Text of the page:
In the Western Christian calendar, Ash Wednesday is the first day of Lent and occurs forty-six days before Easter. It falls on different dates from year to year, according to the date of Easter; it can occur as early as February 4 or as late as March 10.

At Masses and services of worship on this day, ashes are imposed on the foreheads (or tonsure spots, in the case of some clergy) of the faithful. The priest, minister, or in some cases officiating layperson marks the forehead of each participant with black ashes, in the shape of a cross, which the worshiper traditionally retains until washing it off after sundown. The symbolism echoes the ancient Near Eastern tradition of throwing ash over one's head signifying repentance before God (as related in the Bible). The priest or minister offers the worshiper an instruction while applying the ashes. These are three examples:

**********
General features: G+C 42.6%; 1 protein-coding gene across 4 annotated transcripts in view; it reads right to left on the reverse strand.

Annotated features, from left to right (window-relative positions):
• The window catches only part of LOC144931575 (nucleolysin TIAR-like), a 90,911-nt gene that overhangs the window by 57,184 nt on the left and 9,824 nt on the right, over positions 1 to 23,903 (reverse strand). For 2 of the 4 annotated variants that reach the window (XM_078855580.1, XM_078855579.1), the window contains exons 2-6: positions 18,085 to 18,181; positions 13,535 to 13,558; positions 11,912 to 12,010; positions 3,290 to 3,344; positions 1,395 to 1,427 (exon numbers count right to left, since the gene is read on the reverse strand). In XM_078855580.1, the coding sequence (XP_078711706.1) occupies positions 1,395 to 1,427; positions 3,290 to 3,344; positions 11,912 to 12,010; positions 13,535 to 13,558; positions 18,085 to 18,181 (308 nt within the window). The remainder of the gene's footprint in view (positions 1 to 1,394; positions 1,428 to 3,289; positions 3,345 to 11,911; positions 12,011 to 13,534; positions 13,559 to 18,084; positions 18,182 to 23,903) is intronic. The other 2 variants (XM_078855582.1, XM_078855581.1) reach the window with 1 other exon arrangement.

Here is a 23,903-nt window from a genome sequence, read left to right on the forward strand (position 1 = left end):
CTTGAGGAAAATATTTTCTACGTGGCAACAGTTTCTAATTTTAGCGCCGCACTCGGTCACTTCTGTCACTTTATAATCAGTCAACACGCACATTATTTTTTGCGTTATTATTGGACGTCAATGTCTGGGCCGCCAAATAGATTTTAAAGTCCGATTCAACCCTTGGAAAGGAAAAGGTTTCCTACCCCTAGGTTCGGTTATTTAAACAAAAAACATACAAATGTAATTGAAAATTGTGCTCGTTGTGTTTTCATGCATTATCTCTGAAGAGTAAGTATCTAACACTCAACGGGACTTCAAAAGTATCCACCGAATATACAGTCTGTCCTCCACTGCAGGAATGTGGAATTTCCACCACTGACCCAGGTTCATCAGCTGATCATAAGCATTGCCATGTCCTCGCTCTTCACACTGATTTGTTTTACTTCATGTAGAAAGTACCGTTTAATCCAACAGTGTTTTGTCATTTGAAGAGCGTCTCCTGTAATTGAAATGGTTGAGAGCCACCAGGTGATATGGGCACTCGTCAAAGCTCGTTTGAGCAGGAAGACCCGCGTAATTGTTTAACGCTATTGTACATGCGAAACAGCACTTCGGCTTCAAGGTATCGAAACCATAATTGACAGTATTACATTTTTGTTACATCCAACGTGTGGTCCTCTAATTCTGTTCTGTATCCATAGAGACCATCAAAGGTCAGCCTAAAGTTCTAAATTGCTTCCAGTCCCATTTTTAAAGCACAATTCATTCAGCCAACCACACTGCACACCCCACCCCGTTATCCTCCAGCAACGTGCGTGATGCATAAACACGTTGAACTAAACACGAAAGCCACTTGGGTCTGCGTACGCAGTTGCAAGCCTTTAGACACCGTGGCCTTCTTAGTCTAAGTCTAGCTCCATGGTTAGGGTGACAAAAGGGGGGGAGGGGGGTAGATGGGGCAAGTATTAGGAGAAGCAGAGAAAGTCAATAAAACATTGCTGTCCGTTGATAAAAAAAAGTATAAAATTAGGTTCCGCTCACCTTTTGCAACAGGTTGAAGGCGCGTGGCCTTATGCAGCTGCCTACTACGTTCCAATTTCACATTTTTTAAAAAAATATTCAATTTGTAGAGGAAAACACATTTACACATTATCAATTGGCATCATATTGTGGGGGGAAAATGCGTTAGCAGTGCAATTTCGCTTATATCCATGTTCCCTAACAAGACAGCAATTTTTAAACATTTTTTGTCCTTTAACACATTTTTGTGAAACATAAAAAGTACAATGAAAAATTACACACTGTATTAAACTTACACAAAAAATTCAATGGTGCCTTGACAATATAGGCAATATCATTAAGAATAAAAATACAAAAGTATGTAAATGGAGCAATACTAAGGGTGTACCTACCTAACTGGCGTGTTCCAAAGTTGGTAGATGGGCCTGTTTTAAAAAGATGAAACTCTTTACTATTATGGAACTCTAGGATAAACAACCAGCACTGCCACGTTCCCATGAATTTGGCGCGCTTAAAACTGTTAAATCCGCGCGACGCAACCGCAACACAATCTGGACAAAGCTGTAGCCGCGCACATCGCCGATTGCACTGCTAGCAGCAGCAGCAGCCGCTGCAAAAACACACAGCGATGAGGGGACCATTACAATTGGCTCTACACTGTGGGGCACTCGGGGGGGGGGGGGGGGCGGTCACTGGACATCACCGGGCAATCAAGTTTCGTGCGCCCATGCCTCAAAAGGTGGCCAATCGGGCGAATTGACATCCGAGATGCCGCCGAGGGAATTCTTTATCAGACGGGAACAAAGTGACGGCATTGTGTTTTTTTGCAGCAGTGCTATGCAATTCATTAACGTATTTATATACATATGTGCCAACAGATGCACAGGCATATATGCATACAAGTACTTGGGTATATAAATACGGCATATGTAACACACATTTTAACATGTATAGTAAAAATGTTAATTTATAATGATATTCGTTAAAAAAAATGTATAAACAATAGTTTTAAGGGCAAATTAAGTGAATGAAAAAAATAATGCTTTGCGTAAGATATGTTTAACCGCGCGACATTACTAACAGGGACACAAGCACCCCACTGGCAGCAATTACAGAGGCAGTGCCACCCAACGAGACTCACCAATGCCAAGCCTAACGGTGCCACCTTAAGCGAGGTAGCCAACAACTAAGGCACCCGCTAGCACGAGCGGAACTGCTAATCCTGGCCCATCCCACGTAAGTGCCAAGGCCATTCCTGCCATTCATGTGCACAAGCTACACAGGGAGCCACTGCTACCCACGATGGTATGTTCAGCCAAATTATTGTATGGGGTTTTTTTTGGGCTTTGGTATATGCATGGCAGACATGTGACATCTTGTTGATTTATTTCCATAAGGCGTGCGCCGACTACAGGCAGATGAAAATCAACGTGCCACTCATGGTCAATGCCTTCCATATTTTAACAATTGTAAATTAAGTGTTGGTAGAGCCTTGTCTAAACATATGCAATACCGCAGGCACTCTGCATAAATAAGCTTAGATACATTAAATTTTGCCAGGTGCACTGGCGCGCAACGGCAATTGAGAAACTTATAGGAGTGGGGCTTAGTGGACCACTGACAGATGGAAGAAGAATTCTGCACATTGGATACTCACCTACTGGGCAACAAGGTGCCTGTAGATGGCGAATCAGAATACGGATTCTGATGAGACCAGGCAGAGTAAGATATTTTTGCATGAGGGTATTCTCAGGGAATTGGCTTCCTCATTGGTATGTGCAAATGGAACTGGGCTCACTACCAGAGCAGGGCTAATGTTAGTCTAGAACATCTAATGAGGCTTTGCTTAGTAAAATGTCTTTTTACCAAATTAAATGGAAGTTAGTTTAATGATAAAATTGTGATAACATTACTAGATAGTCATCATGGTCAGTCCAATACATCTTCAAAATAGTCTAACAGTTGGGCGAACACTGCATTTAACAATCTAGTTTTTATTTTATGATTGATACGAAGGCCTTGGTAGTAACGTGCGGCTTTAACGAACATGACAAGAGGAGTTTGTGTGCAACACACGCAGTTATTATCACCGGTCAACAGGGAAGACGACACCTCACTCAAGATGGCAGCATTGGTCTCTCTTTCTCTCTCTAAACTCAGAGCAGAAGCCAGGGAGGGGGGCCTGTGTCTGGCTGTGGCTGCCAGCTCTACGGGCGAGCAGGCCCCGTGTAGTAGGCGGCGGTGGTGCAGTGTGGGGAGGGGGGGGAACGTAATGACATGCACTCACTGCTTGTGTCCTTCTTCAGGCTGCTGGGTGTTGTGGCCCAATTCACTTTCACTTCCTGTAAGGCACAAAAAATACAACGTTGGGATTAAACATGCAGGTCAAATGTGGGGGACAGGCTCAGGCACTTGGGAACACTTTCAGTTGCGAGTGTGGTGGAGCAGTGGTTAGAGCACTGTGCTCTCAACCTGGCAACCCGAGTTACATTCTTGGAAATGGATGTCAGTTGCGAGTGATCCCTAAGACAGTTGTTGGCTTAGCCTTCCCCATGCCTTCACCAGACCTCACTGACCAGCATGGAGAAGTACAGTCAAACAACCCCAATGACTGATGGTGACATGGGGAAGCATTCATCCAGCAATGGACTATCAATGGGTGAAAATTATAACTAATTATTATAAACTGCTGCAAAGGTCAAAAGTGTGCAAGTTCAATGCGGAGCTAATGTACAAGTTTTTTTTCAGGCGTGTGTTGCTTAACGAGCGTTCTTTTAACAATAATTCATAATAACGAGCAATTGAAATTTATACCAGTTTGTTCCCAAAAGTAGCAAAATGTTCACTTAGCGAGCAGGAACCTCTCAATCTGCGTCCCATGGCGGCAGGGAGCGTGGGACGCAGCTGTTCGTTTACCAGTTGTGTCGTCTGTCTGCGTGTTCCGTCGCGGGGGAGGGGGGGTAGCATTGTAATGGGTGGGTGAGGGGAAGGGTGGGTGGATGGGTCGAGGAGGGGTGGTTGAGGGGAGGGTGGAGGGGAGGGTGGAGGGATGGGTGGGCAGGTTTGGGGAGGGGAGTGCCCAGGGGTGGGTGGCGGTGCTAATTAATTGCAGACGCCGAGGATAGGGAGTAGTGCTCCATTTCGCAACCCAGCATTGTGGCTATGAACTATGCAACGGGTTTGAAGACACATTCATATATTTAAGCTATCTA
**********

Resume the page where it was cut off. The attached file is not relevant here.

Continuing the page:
Remember that you are dust, and unto dust you shall return.

God, Genesis 3:19

Turn away from sin and be faithful to the Gospel.

Jesus, Mark 1:15

Repent, and hear the good news.

Jesus, Mark 1:15

A cross of ash on a worshipper's forehead on Ash Wednesday